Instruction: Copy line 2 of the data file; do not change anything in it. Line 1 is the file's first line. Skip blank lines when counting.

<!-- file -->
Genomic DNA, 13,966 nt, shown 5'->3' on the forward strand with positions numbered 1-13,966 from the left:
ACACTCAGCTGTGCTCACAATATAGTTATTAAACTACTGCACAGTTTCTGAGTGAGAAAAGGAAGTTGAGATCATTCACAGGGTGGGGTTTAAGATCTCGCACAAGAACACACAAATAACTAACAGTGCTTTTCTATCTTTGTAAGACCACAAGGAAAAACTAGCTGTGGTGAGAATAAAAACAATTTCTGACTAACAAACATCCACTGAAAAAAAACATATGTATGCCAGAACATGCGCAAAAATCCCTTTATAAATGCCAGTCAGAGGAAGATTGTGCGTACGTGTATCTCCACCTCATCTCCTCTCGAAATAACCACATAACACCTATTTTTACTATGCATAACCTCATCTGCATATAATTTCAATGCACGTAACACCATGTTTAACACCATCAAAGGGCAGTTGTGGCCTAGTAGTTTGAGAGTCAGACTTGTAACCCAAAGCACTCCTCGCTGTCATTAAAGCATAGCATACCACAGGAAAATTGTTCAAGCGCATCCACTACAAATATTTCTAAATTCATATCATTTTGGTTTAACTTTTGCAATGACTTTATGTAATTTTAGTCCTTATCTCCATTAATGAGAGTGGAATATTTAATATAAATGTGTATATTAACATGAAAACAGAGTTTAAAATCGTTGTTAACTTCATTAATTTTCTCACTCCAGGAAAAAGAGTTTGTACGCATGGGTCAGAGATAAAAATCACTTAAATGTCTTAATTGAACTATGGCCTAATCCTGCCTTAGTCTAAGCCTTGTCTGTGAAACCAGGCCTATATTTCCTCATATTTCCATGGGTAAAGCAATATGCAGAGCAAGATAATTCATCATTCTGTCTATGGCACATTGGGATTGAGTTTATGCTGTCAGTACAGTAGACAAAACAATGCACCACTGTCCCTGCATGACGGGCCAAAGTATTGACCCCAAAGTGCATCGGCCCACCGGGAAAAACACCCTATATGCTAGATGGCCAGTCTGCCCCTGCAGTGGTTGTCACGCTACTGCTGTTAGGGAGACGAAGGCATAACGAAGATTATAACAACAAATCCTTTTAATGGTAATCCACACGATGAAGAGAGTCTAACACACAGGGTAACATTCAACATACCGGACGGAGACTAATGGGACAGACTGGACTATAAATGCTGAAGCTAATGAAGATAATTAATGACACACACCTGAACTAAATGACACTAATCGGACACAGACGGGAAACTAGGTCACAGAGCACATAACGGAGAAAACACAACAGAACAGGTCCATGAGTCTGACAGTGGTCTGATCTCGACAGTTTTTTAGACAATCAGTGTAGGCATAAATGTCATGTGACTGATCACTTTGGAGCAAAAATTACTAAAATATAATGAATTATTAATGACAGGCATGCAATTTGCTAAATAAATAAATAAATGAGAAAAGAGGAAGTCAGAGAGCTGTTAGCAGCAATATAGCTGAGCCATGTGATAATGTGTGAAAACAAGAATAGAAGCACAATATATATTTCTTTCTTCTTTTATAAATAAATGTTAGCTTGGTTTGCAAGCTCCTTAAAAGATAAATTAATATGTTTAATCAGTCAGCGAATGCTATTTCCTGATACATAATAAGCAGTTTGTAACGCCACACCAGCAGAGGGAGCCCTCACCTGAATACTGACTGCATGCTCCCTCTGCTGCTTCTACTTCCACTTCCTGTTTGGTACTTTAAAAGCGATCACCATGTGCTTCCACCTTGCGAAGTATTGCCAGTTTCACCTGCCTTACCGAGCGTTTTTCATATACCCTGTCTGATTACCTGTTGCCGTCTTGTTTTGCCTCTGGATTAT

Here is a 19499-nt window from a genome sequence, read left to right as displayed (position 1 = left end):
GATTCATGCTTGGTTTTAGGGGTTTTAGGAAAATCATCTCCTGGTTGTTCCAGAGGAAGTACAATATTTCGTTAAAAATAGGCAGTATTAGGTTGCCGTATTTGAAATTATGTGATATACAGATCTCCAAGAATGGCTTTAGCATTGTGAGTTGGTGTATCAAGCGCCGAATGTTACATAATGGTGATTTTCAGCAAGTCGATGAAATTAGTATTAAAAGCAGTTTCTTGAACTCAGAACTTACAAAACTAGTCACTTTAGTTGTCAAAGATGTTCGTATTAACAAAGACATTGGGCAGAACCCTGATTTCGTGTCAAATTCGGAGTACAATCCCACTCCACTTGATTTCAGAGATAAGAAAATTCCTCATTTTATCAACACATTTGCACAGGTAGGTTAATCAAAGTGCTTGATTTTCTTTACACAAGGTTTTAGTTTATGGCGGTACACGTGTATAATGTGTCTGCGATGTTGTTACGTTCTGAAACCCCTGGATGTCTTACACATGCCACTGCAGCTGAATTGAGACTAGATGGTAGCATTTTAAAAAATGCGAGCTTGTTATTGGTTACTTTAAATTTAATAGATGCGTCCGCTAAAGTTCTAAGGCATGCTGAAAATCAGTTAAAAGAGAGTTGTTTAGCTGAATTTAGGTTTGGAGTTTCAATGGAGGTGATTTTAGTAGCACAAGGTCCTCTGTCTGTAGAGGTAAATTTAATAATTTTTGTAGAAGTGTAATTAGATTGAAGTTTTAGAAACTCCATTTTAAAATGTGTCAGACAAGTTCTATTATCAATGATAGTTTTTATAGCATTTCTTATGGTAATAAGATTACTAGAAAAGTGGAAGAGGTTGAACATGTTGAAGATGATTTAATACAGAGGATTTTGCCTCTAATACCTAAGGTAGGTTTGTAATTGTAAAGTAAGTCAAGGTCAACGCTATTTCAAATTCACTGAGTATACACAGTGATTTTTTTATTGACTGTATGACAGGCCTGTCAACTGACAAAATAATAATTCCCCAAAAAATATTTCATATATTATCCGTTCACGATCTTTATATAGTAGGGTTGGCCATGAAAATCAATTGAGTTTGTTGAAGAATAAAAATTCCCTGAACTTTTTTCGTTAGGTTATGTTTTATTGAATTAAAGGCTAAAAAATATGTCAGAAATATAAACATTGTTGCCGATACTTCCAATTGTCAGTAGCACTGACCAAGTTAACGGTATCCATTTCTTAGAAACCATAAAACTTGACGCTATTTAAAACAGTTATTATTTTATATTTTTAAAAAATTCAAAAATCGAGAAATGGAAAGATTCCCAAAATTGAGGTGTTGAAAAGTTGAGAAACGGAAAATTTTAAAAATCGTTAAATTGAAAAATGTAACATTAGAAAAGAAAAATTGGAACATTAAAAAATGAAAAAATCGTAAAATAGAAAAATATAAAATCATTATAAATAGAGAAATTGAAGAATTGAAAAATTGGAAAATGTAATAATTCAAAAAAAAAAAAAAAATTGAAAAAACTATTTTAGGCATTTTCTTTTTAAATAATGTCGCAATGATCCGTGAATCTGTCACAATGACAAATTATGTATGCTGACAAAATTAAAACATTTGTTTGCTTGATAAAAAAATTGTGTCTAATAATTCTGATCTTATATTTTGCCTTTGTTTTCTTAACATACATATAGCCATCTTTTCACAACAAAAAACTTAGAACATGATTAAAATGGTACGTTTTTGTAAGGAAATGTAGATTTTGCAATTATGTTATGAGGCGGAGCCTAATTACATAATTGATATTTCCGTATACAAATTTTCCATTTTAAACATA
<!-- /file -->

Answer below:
ACACTCAGCTGTGCTCACAATATAGTTATTAAACTACTGCACAGTTTCTGAGTGAGAAAAGGAAGTTGAGATCATTCACAGGGTGGGGTTTAAGATCTCGCACAAGAACACACAAATAACTAACAGTGCTTTTCTATCTTTGTAAGACCACAAGGAAAAACTAGCTGTGGTGAGAATAAAAACAATTTCTGACTAACAAACATCCACTGAAAAAAAACATATGTATGCCAGAACATGCGCAAAAATCCCTTTATAAATGCCAGTCAGAGGAAGATTGTGCGTACGTGTATCTCCACCTCATCTCCTCTCGAAATAACCACATAACACCTATTTTTACTATGCATAACCTCATCTGCATATAATTTCAATGCACGTAACACCATGTTTAACACCATCAAAGGGCAGTTGTGGCCTAGTAGTTTGAGAGTCAGACTTGTAACCCAAAGCACTCCTCGCTGTCATTAAAGCATAGCATACCACAGGAAAATTGTTCAAGCGCATCCACTACAAATATTTCTAAATTCATATCATTTTGGTTTAACTTTTGCAATGACTTTATGTAATTTTAGTCCTTATCTCCATTAATGAGAGTGGAATATTTAATATAAATGTGTATATTAACATGAAAACAGAGTTTAAAATCGTTGTTAACTTCATTAATTTTCTCACTCCAGGAAAAAGAGTTTGTACGCATGGGTCAGAGATAAAAATCACTTAAATGTCTTAATTGAACTATGGCCTAATCCTGCCTTAGTCTAAGCCTTGTCTGTGAAACCAGGCCTATATTTCCTCATATTTCCATGGGTAAAGCAATATGCAGAGCAAGATAATTCATCATTCTGTCTATGGCACATTGGGATTGAGTTTATGCTGTCAGTACAGTAGACAAAACAATGCACCACTGTCCCTGCATGACGGGCCAAAGTATTGACCCCAAAGTGCATCGGCCCACCGGGAAAAACACCCTATATGCTAGATGGCCAGTCTGCCCCTGCAGTGGTTGTCACGCTACTGCTGTTAGGGAGACGAAGGCATAACGAAGATTATAACAACAAATCCTTTTAATGGTAATCCACACGATGAAGAGAGTCTAACACACAGGGTAACATTCAACATACCGGACGGAGACTAATGGGACAGACTGGACTATAAATGCTGAAGCTAATGAAGATAATTAATGACACACACCTGAACTAAATGACACTAATCGGACACAGACGGGAAACTAGGTCACAGAGCACATAACGGAGAAAACACAACAGAACAGGTCCATGAGTCTGACAGTGGTCTGATCTCGACAGTTTTTTAGACAATCAGTGTAGGCATAAATGTCATGTGACTGATCACTTTGGAGCAAAAATTACTAAAATATAATGAATTATTAATGACAGGCATGCAATTTGCTAAATAAATAAATAAATGAGAAAAGAGGAAGTCAGAGAGCTGTTAGCAGCAATATAGCTGAGCCATGTGATAATGTGTGAAAACAAGAATAGAAGCACAATATATATTTCTTTCTTCTTTTATAAATAAATGTTAGCTTGGTTTGCAAGCTCCTTAAAAGATAAATTAATATGTTTAATCAGTCAGCGAATGCTATTTCCTGATACATAATAAGCAGTTTGTAACGCCACACCAGCAGAGGGAGCCCTCACCTGAATACTGACTGCATGCTCCCTCTGCTGCTTCTACTTCCACTTCCTGTTTGGTACTTTAAAAGCGATCACCATGTGCTTCCACCTTGCGAAGTATTGCCAGTTTCACCTGCCTTACCGAGCGTTTTTCATATACCCTGTCTGATTACCTGTTGCCGTCTTGTTTTGCCTCTGGATTAT